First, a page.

Content delivery specialist Limelight Networks (NASDAQ:LLNW) presented a fine second-quarter report last week. The company beat Wall Street's earnings and revenue estimates, management raised its full-year revenue guidance by 1%, and share prices surged more than 12% higher the next morning.

Even better, CFO Sajid Malhotra took the time to connect with yours truly on the phone to dive deeper into what made Limelight tick this quarter.

Here's what I learned:

How to control costs without ditching quality

In the earnings release, Limelight kept coming back to the fact that it is winning higher-quality customers while also reducing its capital expenses. I had to ask Malhotra how his company can deliver good service despite a shrinking capital-expense budget.

The answer, he said, is found in a disciplined approach to R&D and equipment purchases:

Our servers can push a lot more traffic today, you know, sixfold or sevenfold what they were doing just two years ago. As a result, we can deliver the same or better results to our customers without investing more capital. Or, for a little bit more capital, we can deliver a lot more bits.

Using off-the-shelf systems instead of expensive custom-built rigs also makes a difference. This is true both for Limelight's main line of business -- delivering large files and media streams through networked storage and content-management systems close to major internet connection hubs -- and for the newer push into edge computing, which puts number-crunching horsepower right next to those digital storage bins. As Malhotra explained:

Our investments are optimized. You know, we're not spending $40,000, $50,000, $100,000 on a server, like I've heard some of our competitors do, to get you a good outcome. We're using standard servers and standard parts to get to a good outcome.

That's what industry standards and best practices are for: letting people and companies do their best work without worrying too much about the details of their technical setup. Limelight used this simple strategy to help push its capital expenses below $4.3 million in the second quarter, 9.3% below the year-ago period.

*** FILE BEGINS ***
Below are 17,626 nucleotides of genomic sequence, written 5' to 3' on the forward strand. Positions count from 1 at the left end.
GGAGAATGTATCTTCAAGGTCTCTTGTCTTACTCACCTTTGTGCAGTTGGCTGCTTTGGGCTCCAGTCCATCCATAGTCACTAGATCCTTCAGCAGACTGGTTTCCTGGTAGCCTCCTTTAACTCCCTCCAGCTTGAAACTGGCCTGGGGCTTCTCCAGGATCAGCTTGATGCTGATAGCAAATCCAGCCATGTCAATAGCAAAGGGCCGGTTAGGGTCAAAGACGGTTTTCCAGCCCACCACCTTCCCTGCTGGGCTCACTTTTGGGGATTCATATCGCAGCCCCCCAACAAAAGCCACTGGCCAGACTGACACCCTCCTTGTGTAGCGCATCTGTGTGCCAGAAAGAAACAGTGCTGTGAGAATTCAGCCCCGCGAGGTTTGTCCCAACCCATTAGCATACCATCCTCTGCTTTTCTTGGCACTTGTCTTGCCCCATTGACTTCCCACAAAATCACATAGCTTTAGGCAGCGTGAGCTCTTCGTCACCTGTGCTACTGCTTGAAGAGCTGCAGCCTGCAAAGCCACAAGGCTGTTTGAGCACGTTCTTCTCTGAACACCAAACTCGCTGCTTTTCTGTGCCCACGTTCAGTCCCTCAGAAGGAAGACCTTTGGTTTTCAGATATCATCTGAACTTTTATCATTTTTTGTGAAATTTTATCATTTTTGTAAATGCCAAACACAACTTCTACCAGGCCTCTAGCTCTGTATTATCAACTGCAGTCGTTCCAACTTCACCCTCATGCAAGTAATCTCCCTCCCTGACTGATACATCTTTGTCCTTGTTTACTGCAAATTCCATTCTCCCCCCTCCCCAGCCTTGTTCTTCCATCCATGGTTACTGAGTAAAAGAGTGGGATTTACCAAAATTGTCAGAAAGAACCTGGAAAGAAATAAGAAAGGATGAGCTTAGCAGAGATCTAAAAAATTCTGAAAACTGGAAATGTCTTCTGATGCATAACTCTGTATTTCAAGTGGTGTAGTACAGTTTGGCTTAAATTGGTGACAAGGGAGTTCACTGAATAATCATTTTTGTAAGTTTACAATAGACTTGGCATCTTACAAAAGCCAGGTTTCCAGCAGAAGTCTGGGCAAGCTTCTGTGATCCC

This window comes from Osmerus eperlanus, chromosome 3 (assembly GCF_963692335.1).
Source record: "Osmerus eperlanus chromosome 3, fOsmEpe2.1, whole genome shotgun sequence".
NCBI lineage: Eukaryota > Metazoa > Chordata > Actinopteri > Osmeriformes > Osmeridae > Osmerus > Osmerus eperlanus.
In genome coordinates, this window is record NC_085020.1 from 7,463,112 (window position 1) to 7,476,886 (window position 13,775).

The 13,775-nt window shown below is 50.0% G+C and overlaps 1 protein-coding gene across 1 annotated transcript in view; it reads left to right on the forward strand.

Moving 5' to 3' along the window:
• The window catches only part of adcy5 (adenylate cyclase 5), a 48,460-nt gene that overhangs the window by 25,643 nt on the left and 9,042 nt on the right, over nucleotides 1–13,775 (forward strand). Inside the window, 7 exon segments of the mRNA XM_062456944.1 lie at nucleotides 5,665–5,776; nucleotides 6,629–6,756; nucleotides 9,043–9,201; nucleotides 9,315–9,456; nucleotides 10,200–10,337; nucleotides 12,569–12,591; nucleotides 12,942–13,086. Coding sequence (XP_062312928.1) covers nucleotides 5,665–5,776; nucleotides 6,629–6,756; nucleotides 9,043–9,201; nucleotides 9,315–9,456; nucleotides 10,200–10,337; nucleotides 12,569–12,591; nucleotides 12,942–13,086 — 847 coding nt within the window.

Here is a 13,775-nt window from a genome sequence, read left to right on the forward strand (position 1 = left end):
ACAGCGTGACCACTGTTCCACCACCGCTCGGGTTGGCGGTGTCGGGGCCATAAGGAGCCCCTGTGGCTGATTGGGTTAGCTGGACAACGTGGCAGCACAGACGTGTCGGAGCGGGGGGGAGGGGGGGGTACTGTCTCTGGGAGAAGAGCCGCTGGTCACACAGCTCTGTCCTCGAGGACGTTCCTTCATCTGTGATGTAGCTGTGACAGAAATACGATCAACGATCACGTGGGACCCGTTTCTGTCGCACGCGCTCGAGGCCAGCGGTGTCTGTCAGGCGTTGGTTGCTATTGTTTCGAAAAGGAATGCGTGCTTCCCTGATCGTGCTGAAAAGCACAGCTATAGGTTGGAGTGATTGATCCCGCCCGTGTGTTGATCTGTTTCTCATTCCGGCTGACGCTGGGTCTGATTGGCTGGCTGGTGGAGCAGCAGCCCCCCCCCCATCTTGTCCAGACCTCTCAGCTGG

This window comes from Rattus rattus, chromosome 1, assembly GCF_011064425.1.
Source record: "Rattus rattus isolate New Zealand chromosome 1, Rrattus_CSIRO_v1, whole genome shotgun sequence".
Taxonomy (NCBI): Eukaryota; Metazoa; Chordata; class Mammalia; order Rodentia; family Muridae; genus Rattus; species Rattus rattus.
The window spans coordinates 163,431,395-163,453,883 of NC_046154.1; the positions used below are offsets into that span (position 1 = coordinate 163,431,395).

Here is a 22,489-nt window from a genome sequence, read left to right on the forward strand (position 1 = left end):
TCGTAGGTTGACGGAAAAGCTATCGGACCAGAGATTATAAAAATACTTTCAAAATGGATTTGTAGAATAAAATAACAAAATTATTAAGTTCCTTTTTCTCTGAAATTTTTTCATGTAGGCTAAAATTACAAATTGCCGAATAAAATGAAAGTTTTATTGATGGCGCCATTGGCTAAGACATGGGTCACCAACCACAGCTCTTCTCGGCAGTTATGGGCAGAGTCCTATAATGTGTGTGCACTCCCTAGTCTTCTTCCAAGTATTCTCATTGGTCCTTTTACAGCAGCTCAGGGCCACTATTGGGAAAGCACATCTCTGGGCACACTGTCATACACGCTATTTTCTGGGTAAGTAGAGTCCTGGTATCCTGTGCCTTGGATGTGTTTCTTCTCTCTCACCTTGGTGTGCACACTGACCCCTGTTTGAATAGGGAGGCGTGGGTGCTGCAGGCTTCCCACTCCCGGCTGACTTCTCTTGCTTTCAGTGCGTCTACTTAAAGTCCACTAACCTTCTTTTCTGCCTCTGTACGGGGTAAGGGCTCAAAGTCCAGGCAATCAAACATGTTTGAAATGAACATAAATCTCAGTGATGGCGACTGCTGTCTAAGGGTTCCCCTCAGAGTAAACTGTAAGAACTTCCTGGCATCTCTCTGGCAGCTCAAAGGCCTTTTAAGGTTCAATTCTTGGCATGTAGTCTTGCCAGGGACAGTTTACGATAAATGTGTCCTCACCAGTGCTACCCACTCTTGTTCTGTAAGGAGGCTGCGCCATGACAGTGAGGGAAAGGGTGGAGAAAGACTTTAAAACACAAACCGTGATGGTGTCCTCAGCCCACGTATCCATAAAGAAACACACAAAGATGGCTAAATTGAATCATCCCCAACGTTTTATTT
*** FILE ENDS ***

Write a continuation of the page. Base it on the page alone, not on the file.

Computer money

Image source: Getty Images

The race to the bottom is over

As I mentioned above, Limelight is also pushing its client mix in a more profitable direction.

The content delivery industry is a brutally competitive sector, with a handful of inveterate specialists like Limelight and larger rival Akamai Technologies (NASDAQ:AKAM), but also a plethora of solutions thrown together by general technology titans, or by the content producers and distributors themselves.

Limelight used to get involved in a lot of cost-focused negotiations, but has now found peace with the idea of leaving the downright unprofitable deals unsigned. Malhotra said:

I'm dropping my lowest-priced customers who don't care about quality, they just want "price, price, price!" And I replace them with customers who do want quality and higher price. Then, it also impacts my utilization, so I'm able to grow revenue without actually blocking up the infrastructure.

As a direct result, Limelight's average revenue per customer rose 25% above the year-ago period, landing at $73,000 per client. "It is my belief that we command the highest [average revenue per user, or ARPU] in the industry," Malhotra said on the regular earnings call with financial analysts.

We'll see how Akamai compares when it reports its own earnings next week. That company doesn't generally report ARPU on a quarterly basis, but analysts might push Akamai's management to provide it, now that Limelight's impressive figure is fresh in their minds.